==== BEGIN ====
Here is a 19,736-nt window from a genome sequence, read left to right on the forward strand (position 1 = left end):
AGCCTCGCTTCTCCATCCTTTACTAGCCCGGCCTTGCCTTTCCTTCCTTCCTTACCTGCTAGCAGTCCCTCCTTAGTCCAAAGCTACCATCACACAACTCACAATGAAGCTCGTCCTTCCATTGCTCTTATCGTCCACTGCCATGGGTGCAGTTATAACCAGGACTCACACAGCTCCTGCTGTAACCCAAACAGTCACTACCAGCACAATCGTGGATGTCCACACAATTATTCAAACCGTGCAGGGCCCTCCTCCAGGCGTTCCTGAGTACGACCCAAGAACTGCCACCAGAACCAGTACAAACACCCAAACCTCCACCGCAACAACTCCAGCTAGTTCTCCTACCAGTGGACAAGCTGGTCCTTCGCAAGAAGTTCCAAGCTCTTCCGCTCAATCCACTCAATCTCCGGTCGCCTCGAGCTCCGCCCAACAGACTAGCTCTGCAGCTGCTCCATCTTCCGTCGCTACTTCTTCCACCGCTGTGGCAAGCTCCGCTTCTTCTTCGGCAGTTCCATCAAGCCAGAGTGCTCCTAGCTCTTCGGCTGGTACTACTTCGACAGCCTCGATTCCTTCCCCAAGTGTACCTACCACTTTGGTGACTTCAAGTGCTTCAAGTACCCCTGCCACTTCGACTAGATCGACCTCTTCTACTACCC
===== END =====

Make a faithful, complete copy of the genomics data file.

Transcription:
Here is a 19,736-nt window from a genome sequence, read left to right on the forward strand (position 1 = left end):
AGCCTCGCTTCTCCATCCTTTACTAGCCCGGCCTTGCCTTTCCTTCCTTCCTTACCTGCTAGCAGTCCCTCCTTAGTCCAAAGCTACCATCACACAACTCACAATGAAGCTCGTCCTTCCATTGCTCTTATCGTCCACTGCCATGGGTGCAGTTATAACCAGGACTCACACAGCTCCTGCTGTAACCCAAACAGTCACTACCAGCACAATCGTGGATGTCCACACAATTATTCAAACCGTGCAGGGCCCTCCTCCAGGCGTTCCTGAGTACGACCCAAGAACTGCCACCAGAACCAGTACAAACACCCAAACCTCCACCGCAACAACTCCAGCTAGTTCTCCTACCAGTGGACAAGCTGGTCCTTCGCAAGAAGTTCCAAGCTCTTCCGCTCAATCCACTCAATCTCCGGTCGCCTCGAGCTCCGCCCAACAGACTAGCTCTGCAGCTGCTCCATCTTCCGTCGCTACTTCTTCCACCGCTGTGGCAAGCTCCGCTTCTTCTTCGGCAGTTCCATCAAGCCAGAGTGCTCCTAGCTCTTCGGCTGGTACTACTTCGACAGCCTCGATTCCTTCCCCAAGTGTACCTACCACTTTGGTGACTTCAAGTGCTTCAAGTACCCCTGCCACTTCGACTAGATCGACCTCTTCTACTACCC